Last night, with our older daughter newly away at overnight camp and our younger one enjoying a sleepover chez my aunt, my husband Joe and I had a chance to see a movie.
Since we only see films with some “In The Mix” connection (that's a joke), we checked out Lauren Greenfield’s “The Queen of Versailles,” the award-winning documentary about the outrageously wealthy Siegel family and their recession-stalled quest to build the largest house in America.
I’d say David and Jackie Siegel have an interfaith marriage, because he appears to be Jewish by birth/ethnicity while she, a former model, looks like the walking stereotype of “shiksa.” But their lives, at least as depicted in the film, are utterly devoid of any kind of faith, religion or spirituality — really anything that transcends rampant consumerism or materialism. It’s not even a “cultural” intermarriage, since they don’t appear interested in education, books, history, art or, really anything that can’t be purchased, preferably in massive quantities.
Even the familial relationships are all depressingly transactional.
Jackie, who constantly showcases her enormous and presumably surgically enhanced bosom in tight, low-cut, push-up outfits, seems comfortable with the role of trophy wife (she is almost 30 years David’s junior) and jokes that her husband threatened to trade her in for two 20-year-olds once she reached age 40. (Later in the film, he gruffly jokes that he’ll wait ‘til she’s 60 and then take three 20-year-olds.)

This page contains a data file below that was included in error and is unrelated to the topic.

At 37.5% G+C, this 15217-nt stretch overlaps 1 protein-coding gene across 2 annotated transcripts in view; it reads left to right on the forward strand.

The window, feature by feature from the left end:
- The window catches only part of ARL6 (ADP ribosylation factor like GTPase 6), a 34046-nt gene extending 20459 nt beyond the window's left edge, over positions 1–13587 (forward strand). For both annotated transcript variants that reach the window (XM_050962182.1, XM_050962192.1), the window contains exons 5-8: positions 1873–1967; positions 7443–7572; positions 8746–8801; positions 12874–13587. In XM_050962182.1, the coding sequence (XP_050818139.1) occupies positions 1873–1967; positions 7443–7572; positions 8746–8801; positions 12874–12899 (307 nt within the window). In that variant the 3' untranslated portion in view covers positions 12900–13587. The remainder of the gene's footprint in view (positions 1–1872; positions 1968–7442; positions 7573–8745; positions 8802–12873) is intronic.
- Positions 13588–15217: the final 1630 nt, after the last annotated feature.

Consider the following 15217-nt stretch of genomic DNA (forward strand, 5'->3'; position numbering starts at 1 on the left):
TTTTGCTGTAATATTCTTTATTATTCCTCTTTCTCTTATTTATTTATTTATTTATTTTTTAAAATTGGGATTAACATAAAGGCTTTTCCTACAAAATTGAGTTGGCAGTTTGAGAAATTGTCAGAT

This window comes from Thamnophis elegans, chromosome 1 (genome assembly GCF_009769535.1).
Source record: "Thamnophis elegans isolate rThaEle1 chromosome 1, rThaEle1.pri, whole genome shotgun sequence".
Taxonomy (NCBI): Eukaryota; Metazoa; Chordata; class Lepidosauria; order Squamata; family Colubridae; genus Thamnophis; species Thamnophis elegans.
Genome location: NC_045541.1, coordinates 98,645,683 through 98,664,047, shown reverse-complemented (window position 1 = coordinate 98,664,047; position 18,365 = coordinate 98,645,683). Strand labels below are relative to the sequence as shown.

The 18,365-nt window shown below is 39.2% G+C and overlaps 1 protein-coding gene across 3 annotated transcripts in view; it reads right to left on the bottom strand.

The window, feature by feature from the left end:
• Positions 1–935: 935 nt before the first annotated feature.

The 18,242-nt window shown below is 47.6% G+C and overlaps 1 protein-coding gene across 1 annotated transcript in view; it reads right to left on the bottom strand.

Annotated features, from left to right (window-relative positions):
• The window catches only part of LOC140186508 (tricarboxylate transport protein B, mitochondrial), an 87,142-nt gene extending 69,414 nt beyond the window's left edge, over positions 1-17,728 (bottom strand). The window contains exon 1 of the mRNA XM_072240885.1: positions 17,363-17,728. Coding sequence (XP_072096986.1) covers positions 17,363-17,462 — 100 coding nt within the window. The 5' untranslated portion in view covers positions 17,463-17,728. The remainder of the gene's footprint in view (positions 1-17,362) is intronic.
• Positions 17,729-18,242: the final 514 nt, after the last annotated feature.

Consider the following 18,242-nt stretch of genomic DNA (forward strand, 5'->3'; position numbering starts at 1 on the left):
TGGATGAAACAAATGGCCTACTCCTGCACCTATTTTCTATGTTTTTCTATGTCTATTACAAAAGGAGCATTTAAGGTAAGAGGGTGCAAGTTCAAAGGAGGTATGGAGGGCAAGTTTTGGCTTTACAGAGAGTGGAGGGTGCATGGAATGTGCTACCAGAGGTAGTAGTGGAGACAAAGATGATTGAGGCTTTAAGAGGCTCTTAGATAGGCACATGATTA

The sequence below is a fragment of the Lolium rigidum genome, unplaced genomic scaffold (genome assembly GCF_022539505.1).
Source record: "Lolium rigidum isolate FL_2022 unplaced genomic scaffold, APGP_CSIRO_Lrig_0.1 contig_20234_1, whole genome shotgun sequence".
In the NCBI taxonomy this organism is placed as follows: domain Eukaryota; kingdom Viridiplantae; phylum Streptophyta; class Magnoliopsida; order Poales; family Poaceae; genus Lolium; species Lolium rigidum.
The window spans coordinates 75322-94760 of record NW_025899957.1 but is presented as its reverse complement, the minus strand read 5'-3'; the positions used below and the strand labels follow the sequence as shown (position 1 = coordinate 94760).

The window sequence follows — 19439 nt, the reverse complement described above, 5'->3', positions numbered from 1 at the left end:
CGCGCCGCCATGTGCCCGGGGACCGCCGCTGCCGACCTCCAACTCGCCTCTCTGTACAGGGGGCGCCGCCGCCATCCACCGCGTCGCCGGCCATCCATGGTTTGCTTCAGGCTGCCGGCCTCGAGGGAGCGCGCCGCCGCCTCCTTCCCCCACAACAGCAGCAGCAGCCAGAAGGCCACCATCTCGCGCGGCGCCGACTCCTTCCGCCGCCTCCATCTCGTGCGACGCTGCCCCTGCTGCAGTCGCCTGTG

The couple has seven children, a bounty palatable only — as Jackie freely admits — because of the ready supply of hired help to care for them 24-7. Indeed, one of the sons chooses to sleep most nights snuggled in his nanny’s bed, and one of the nannies speaks openly about how she is emotionally closer to the Siegel children than to her own children in the Philippines, whom she has not seen for years.
David’s son from a previous marriage works for him at Westgate, the time-share empire David built; the younger Siegel, who grew up in poverty despite his father’s riches, emphasizes that their current relationship is more boss-employee than father-son.
Not surprisingly, the only holiday we see the Siegels celebrating is Christmas: the completely secular version, replete with gifts, food, a servant dressed up as Rudolph The Red-Nosed Reindeer — and then more gifts, the wrapping paper dutifully disposed of by a servant.
Watching with my “In The Mix” glasses, it occurred to me that David Siegel (at least as depicted in the film) is the traditional Jew’s nightmare vision of assimilation run amok: an American Jewish man estranged from his roots, married to a gentile, his mission in life to show off his wealth, build lavish timeshare resorts (aggressively sold to people who can’t afford them) and flirt with/leer at Miss America finalists.
So, I feel compelled to say: while many have noted that the Siegel family is a metaphor for American consumerism in general, Siegel should not be seen as a metaphor for intermarriage. The Siegels are as typical of intermarried Jews as they are of American Jews in general. Which is to say, not very typical (I hope!) (Certainly their political preferences — for George W. Bush and other Republicans — aren't typical!)
In any event, you never know what may happen to the Siegel kids who, midway through the film are confronted with the news that, upon reaching adulthood, they might actually have to find jobs and support themselves. At least they’ll still be eligible for free Birthright Israel trips.
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